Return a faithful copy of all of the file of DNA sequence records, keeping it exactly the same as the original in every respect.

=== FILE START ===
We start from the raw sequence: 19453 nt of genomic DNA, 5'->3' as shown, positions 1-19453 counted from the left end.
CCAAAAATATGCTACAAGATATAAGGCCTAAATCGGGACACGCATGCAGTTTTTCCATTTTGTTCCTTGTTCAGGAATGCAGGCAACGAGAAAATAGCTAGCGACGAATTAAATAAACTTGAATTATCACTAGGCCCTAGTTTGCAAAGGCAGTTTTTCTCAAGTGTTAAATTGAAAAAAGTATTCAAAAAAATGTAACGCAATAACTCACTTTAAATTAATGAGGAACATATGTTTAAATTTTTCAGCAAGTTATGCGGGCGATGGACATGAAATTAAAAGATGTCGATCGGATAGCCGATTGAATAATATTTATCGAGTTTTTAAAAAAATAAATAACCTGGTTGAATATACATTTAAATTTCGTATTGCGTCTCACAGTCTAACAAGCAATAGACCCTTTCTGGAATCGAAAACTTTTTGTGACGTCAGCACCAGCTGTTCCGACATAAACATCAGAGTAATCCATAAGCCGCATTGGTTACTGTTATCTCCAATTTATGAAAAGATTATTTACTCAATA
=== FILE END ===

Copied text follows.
We start from the raw sequence: 19453 nt of genomic DNA, 5'->3' as shown, positions 1-19453 counted from the left end.
CCAAAAATATGCTACAAGATATAAGGCCTAAATCGGGACACGCATGCAGTTTTTCCATTTTGTTCCTTGTTCAGGAATGCAGGCAACGAGAAAATAGCTAGCGACGAATTAAATAAACTTGAATTATCACTAGGCCCTAGTTTGCAAAGGCAGTTTTTCTCAAGTGTTAAATTGAAAAAAGTATTCAAAAAAATGTAACGCAATAACTCACTTTAAATTAATGAGGAACATATGTTTAAATTTTTCAGCAAGTTATGCGGGCGATGGACATGAAATTAAAAGATGTCGATCGGATAGCCGATTGAATAATATTTATCGAGTTTTTAAAAAAATAAATAACCTGGTTGAATATACATTTAAATTTCGTATTGCGTCTCACAGTCTAACAAGCAATAGACCCTTTCTGGAATCGAAAACTTTTTGTGACGTCAGCACCAGCTGTTCCGACATAAACATCAGAGTAATCCATAAGCCGCATTGGTTACTGTTATCTCCAATTTATGAAAAGATTATTTACTCAATA